Proposed updates to pass-through payment guidance

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By Andrew Gaffner, Christine M. Mytelka | 06 December 2018

Opportunities for simplification, facilitating fee-for-service transitions

In the November 14, 2018, federal register, the Centers for Medicare and Medicaid Services (CMS) released proposed updates to Medicaid managed care pass-through payment guidance promulgated in 42 CFR 438.6. The updates appear to simplify and streamline the approval process. In addition, new authority was proposed to facilitate fee-for-service (FFS) transitions.

The new proposed authority would allow for transitional pass-through payments to facilitate transitions from FFS delivery systems to managed care delivery systems. This applies to new populations and also to new services carved in for populations already under managed care.

In addition, CMS proposed administrative simplifications intended to streamline or eliminate the need for prior approval. These are described in this update to our May 2016 paper.1  

Background

PASS-THROUGH PAYMENTS AFTER 2016

In Medicaid managed care regulations published in the Federal Register on May 6, 2016 (“the 2016 final rule”)2, and in clarifying guidance released January 2017 in 82 CFR 54153 (the 2017 pass-through payments final rule), CMS prohibited the use of most pass-through payments in managed care, allowing only transitional payments phasing out over five or 10 years, depending on the provider type. In response, states have worked to restructure reimbursement to retain funding streams deemed critical to key providers such as safety net hospitals. As discussed in our May 2016 paper, CMS suggested three types of approvable arrangements in 42 CFR 438.6(c): value-based purchasing programs, delivery system reform, or state directed fee schedules.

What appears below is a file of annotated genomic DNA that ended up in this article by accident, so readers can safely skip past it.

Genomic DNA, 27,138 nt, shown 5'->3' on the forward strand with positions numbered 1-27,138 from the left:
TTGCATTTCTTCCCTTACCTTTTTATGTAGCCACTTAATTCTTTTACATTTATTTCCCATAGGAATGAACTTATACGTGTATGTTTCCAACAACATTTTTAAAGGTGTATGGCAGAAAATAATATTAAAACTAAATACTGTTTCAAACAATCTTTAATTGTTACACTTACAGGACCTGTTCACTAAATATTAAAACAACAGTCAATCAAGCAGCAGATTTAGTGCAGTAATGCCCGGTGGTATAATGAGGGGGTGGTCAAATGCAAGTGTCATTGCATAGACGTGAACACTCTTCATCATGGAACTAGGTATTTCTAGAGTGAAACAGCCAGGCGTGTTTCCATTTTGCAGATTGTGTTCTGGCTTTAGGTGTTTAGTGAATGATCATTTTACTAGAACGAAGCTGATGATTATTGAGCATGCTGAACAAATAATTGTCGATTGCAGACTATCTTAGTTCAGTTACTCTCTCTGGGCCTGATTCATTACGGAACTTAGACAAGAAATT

SECTION 438.6 PREPRINTS

The three types of arrangements approvable under §438.6 must meet a number of conditions and require prior CMS approval. To facilitate the approval process, CMS developed a form, the Section 438.6(c) preprint4, to allow states to describe the type of arrangement proposed. The preprint must be approved by CMS prior to incorporating the arrangement in a Medicaid managed care rate certification. As of August 15, 2018, 65 preprints had been approved for 23 states. Milliman published a comprehensive review of these approved arrangements as of October 2018.5

New pass-through payments for transitions from fee-for-service

Under the 2017 pass-through payments final rule, all new pass-through payments are specifically prohibited. The new proposed regulations would provide significant authority to pay transitional pass-through payments for service or populations newly covered under managed care. The proposed authority is not time-limited, but does involve certain limitations.

INTENT

CMS noted in the proposed rule that states are continuing to shift members and services from FFS delivery systems into managed care. Additionally, the 2016 final rule, as clarified in the January 2017 guidance, is potentially creating barriers in some states for transitioning members or services to managed care, given that supplemental payments are allowed under FFS, but would be limited or disallowed under managed care.

Transitioning to an alternative payment structure requires a significant amount of coordination and communication between multiple shareholders, including providers, CMS, the state, and managed care plans. To allow states time to transition these supplemental payments to an alternative type of payment under managed care, CMS is proposing to allow states to require managed care plans to make pass-through payments for up to three years from the beginning of the first rating period in which services or members transitioned from a FFS delivery system to a managed care arrangement.

PROVISIONS